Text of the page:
How much does it cost to raise happy children who go on to be productive citizens? My husband and I decided not to be parents since our few surviving houseplants have to spell out H2O — like the Village People dancing to YMCA — just to get water. However, since I was a child once, I remember many of the things that my parents did for me that made a lasting impression. Not surprisingly, many of them were free or inexpensive. Here are seven activities to consider and what they meant to me.
Going to work with each of my parents
My mother was an educator and my father owned a sign company. They each put my sisters and I to work through the years. I learned to see my parents through other’s eyes – students, co-workers, employees, clients. I saw the respect that other people had for them, and I came to appreciate their dedication to their professions. I owe my work ethic to their examples and it has served me well.
When we were little, my father built a monstrous swing using cable strung between two towering pines in the backyard. He spent hours swinging us and the neighbors’ children so high up that we could be seen from the front yard. I remember those times just as fondly as the trip to Disney World.
Trips to the local library
On Saturdays and in the summer, my mother took my sisters and I to the local public library where we learned to love to read. However, we never did learn to our satisfaction if the kindly old librarian was looking at us or at our library card when we checked out our books – each eye was fixed on a different spot. Our awe of her powers kept us in line because we believed her to have vision on par with that of our mother and Santa Claus.
Daddy’s Little Helper
I helped Daddy with plumbing projects around the house. I loved feeling useful. This is where my vocabulary broadened to include words like washer, wrench, plunger and a few others I quickly learned were just for grown-ups to say. I also learned that there are expensive and smelly consequences to flushing the toilet paper roll holder down the toilet.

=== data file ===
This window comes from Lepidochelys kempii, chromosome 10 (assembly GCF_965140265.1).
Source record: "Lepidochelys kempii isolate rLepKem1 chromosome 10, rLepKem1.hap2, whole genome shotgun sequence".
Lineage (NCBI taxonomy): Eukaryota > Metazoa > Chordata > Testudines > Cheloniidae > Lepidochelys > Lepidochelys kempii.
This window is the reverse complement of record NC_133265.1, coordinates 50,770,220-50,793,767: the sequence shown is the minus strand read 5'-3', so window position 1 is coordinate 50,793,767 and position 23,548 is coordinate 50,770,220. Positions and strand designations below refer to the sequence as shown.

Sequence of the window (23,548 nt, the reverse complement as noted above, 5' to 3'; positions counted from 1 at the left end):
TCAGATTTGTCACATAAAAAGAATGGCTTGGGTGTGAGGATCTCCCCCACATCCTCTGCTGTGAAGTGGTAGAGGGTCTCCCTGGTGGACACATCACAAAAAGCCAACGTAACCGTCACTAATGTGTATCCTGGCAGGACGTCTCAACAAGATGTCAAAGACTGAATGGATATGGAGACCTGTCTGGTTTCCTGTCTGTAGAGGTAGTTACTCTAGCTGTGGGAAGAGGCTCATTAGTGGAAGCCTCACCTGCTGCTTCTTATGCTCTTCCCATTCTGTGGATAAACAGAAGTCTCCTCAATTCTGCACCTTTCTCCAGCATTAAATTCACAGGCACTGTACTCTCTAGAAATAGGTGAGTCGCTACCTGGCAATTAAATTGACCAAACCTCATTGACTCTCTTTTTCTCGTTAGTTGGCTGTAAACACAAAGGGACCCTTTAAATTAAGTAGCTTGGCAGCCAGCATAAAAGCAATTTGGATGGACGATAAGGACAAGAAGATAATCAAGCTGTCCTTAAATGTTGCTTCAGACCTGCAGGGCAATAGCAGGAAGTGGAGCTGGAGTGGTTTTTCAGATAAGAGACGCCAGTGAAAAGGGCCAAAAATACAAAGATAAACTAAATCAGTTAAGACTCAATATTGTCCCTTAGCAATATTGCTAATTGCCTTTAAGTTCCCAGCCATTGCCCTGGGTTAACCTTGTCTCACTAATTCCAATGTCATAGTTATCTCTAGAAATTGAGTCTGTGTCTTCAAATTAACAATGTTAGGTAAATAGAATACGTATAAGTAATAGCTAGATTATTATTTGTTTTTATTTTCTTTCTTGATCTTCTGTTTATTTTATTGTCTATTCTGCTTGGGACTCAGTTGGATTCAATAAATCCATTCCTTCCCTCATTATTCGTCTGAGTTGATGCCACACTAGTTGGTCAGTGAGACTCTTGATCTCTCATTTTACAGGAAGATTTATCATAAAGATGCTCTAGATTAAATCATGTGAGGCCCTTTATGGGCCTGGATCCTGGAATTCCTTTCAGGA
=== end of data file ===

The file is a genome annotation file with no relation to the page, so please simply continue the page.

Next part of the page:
I learned at too early of an age what the expression hung like a horse means after one fateful day at a local farm. I was innocently approaching the paddock to bring Twinkles, a young mare, some hay. I suddenly became transfixed, like an old white southerner staring at an interracial couple. A stallion named Aramus took Twinkles’ and my innocence all at once. My time at the stables also taught me to respect authority and animals. This is an environment where disobedience can get you killed.
Visiting a friend’s church is where I learned that since my daddy drank beer, he was going straight to hell. But I also learned that it is interesting to go to new places and see what other peoples’ lives are like.
This is where I learned how to lose gracefully and to generally handle public humiliation. Our team name was – I wish I was making this up – Disco Dolls. We won exactly zero games the first year I played. Our coaches let everyone play – no matter what our abilities – and there was no bad sportsmanship allowed towards each other or opposing teams. Since I have been a loser in many situations since then, these lessons have been invaluable.
Think about what you spend on your children and look at it from the point of view of this question: Will this purchase or activity improve, or merely distract from, the development of my child’s character? Children try to teach us the answer to this early on when they are more excited about a plain cardboard box than the gift that came in it. I here people say that kids are spoiled today, but wasn’t it us who was determined to teach them that it is the gift that matters and not all the fun they can have with that silly ol’ box? Maybe we should follow their lead on this one.